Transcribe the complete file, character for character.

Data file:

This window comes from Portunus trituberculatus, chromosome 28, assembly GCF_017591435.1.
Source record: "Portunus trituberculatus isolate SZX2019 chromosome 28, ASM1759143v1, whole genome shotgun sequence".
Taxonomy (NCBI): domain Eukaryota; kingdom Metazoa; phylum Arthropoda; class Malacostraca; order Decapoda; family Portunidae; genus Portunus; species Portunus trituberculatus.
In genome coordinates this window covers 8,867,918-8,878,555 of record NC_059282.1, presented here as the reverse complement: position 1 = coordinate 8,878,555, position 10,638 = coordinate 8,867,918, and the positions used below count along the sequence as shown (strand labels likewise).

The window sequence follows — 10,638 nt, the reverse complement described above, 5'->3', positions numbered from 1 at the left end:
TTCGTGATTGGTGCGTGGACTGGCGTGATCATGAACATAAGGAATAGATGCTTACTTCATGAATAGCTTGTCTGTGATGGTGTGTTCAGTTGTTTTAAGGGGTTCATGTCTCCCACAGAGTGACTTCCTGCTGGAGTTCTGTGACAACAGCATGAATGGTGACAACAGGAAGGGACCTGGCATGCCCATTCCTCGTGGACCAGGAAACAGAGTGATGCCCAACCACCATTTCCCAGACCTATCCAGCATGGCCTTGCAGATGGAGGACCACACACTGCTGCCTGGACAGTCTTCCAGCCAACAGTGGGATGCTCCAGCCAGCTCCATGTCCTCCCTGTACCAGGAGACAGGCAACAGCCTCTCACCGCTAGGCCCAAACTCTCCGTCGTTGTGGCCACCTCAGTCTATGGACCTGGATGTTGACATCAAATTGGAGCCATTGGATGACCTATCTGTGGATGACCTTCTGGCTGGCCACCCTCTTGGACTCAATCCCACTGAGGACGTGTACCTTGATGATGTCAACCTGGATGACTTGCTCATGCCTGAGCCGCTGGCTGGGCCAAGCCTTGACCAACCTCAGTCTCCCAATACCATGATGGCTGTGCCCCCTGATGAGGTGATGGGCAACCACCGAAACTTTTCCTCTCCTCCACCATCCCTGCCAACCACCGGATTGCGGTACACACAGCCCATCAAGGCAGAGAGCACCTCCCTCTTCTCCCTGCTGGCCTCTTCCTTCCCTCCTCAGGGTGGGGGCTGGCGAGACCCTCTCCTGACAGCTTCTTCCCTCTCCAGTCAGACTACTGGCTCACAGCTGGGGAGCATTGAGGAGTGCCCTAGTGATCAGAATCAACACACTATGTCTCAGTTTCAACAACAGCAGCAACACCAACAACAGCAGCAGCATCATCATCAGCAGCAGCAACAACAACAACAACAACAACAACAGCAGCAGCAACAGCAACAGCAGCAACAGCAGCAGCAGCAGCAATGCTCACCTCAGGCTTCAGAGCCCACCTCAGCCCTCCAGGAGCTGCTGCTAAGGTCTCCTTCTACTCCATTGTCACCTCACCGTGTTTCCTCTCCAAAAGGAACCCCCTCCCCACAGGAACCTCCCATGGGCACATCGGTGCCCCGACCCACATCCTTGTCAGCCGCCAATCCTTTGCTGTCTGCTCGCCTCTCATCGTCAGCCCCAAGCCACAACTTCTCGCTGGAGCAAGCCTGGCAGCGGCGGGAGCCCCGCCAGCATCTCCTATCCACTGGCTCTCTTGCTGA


This window comes from Portunus trituberculatus, chromosome 28, assembly GCF_017591435.1.
Source record: "Portunus trituberculatus isolate SZX2019 chromosome 28, ASM1759143v1, whole genome shotgun sequence".
Taxonomy (NCBI): domain Eukaryota; kingdom Metazoa; phylum Arthropoda; class Malacostraca; order Decapoda; family Portunidae; genus Portunus; species Portunus trituberculatus.
In genome coordinates this window covers 8,867,918-8,878,555 of record NC_059282.1, presented here as the reverse complement: position 1 = coordinate 8,878,555, position 10,638 = coordinate 8,867,918, and the positions used below count along the sequence as shown (strand labels likewise).

The window sequence follows — 10,638 nt, the reverse complement described above, 5'->3', positions numbered from 1 at the left end:
TTCGTGATTGGTGCGTGGACTGGCGTGATCATGAACATAAGGAATAGATGCTTACTTCATGAATAGCTTGTCTGTGATGGTGTGTTCAGTTGTTTTAAGGGGTTCATGTCTCCCACAGAGTGACTTCCTGCTGGAGTTCTGTGACAACAGCATGAATGGTGACAACAGGAAGGGACCTGGCATGCCCATTCCTCGTGGACCAGGAAACAGAGTGATGCCCAACCACCATTTCCCAGACCTATCCAGCATGGCCTTGCAGATGGAGGACCACACACTGCTGCCTGGACAGTCTTCCAGCCAACAGTGGGATGCTCCAGCCAGCTCCATGTCCTCCCTGTACCAGGAGACAGGCAACAGCCTCTCACCGCTAGGCCCAAACTCTCCGTCGTTGTGGCCACCTCAGTCTATGGACCTGGATGTTGACATCAAATTGGAGCCATTGGATGACCTATCTGTGGATGACCTTCTGGCTGGCCACCCTCTTGGACTCAATCCCACTGAGGACGTGTACCTTGATGATGTCAACCTGGATGACTTGCTCATGCCTGAGCCGCTGGCTGGGCCAAGCCTTGACCAACCTCAGTCTCCCAATACCATGATGGCTGTGCCCCCTGATGAGGTGATGGGCAACCACCGAAACTTTTCCTCTCCTCCACCATCCCTGCCAACCACCGGATTGCGGTACACACAGCCCATCAAGGCAGAGAGCACCTCCCTCTTCTCCCTGCTGGCCTCTTCCTTCCCTCCTCAGGGTGGGGGCTGGCGAGACCCTCTCCTGACAGCTTCTTCCCTCTCCAGTCAGACTACTGGCTCACAGCTGGGGAGCATTGAGGAGTGCCCTAGTGATCAGAATCAACACACTATGTCTCAGTTTCAACAACAGCAGCAACACCAACAACAGCAGCAGCATCATCATCAGCAGCAGCAACAACAACAACAACAACAACAACAGCAGCAGCAACAGCAACAGCAGCAACAGCAGCAGCAGCAGCAATGCTCACCTCAGGCTTCAGAGCCCACCTCAGCCCTCCAGGAGCTGCTGCTAAGGTCTCCTTCTACTCCATTGTCACCTCACCGTGTTTCCTCTCCAAAAGGAACCCCCTCCCCACAGGAACCTCCCATGGGCACATCGGTGCCCCGACCCACATCCTTGTCAGCCGCCAATCCTTTGCTGTCTGCTCGCCTCTCATCGTCAGCCCCAAGCCACAACTTCTCGCTGGAGCAAGCCTGGCAGCGGCGGGAGCCCCGCCAGCATCTCCTATCCACTGGCTCTCTTGCTGA